Camping/day use fees – Camping at Utica Reservoir is hard to beat. You have a choice of dispersed camping along the south end of the lake, or you can load up your kayak/canoe and paddle camp to one of many islands. There is no camping or day use fee to camp here. NOTE: Make sure you have a valid fire permit.

Best time to visit/nearby stores – The best time to camp here is June – October. It is a very popular place for camping and day use. I recommend going mid week, or after schools are back in session, if you plan to car camp. If you are planning to paddle camp, you can go pretty much any time. There are plenty of islands for everyone! If you need ice, food, groceries, snacks, fresh brewed coffee, fishing supplies, camping gear, beer or wine and more, visit the General Store at Lake Alpine Resort. There is also a General Store in Bear Valley.

Paddling level of difficulty – Paddling is easy here, but with most mountain lakes the water is the best in the morning and the evening. The winds tend to kick up in the early afternoon. There is no motorized boating allowed on this lake.

Other things to do at Utica Reservoir – Hiking, off-road adventures, swimming, fishing. You can hike the road from the campground to the 4×4 trail, to watch the brave soles navigate the huge boulders and ruts in their off road vehicles. This trail is the alternative route into Utica. The first time we went there (over 25 years ago), we went via this 4×4 trail. What a grand trip. It was also my first 4×4 trip. Swimming is excellent here. The water is warm, clear and safe.  Although lot’s of folks fish here, we have not personally tried it. If you love to fish, then by all means pack your pole. Here is an article I wrote about our adventure to Utica Reservoir. You can also search for Utica Reservoir on this blog, to see a lot more photos of this lake.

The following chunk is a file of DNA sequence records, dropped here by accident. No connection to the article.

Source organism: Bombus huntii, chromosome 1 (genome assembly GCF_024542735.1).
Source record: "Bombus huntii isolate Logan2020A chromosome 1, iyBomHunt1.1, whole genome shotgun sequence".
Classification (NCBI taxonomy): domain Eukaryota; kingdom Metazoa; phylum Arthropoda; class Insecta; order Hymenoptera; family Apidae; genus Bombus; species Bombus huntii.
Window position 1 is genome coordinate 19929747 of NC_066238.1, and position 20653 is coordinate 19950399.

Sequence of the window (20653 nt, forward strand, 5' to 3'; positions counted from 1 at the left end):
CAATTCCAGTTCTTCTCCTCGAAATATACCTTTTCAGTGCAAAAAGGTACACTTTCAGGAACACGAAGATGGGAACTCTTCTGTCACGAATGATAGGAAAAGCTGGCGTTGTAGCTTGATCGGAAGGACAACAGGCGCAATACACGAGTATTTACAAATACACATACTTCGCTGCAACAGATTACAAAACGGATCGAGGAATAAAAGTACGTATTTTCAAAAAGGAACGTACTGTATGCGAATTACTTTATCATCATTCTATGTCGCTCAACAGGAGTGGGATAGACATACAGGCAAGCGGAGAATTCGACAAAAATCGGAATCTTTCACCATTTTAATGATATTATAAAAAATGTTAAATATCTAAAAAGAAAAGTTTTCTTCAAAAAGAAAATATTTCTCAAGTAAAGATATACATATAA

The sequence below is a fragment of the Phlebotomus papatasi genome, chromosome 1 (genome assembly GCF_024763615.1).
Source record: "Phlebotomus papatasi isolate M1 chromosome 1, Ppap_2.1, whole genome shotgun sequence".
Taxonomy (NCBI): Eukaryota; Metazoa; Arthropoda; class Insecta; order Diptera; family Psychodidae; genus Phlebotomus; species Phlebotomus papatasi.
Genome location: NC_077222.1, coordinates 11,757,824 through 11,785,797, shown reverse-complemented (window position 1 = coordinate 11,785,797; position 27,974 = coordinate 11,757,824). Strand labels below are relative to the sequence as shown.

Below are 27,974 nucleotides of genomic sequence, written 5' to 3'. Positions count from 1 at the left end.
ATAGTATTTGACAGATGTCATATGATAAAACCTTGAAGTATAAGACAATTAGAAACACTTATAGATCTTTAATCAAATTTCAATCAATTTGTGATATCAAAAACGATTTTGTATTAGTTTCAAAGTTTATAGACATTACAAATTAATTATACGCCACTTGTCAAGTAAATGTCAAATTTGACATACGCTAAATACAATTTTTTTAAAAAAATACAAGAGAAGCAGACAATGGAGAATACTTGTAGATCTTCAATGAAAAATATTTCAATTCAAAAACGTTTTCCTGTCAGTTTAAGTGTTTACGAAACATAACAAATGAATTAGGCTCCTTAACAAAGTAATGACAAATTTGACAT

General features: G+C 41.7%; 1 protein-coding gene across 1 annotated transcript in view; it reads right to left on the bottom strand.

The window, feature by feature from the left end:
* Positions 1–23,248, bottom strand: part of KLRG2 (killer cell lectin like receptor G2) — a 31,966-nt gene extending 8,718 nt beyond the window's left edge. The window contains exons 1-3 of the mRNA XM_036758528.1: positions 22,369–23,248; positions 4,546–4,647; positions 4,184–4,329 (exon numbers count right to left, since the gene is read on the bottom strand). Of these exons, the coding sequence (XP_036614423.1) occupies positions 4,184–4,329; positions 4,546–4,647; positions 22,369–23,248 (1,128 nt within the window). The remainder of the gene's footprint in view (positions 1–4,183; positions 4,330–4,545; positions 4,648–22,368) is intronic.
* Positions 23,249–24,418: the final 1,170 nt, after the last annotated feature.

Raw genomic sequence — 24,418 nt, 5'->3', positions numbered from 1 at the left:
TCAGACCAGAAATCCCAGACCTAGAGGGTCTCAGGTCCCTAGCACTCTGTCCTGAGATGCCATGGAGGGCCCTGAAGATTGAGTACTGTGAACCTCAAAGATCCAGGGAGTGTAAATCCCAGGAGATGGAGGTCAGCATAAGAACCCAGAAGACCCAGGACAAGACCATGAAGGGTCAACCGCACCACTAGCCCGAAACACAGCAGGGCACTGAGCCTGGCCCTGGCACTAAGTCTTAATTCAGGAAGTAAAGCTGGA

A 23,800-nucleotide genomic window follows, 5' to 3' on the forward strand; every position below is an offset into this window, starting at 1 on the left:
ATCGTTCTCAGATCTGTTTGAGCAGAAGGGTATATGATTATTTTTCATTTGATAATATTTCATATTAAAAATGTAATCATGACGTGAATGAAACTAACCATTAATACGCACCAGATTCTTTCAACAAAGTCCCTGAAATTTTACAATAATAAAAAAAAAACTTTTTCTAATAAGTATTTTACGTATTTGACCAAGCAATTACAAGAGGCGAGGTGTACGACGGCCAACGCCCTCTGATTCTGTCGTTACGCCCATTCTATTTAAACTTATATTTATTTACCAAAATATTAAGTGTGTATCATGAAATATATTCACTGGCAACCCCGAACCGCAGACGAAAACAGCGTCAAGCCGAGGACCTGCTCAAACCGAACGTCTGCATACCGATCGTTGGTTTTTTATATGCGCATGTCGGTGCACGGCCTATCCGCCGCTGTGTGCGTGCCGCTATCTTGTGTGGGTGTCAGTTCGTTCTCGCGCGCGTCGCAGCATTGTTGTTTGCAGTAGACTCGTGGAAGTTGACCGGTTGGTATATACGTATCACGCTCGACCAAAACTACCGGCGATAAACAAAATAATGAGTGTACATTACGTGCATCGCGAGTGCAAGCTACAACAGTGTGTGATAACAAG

Directions – For directions and more information on Utica Reservoir, visit paddling Utica Reservoir. BONUS – Check out Utica Kayak Camping, an excellent video about a family of 4 and their dog kayak camping at Utica.

Peg Challender kayaking Lake Faucherie.

Lake Faucherie – Dog friendly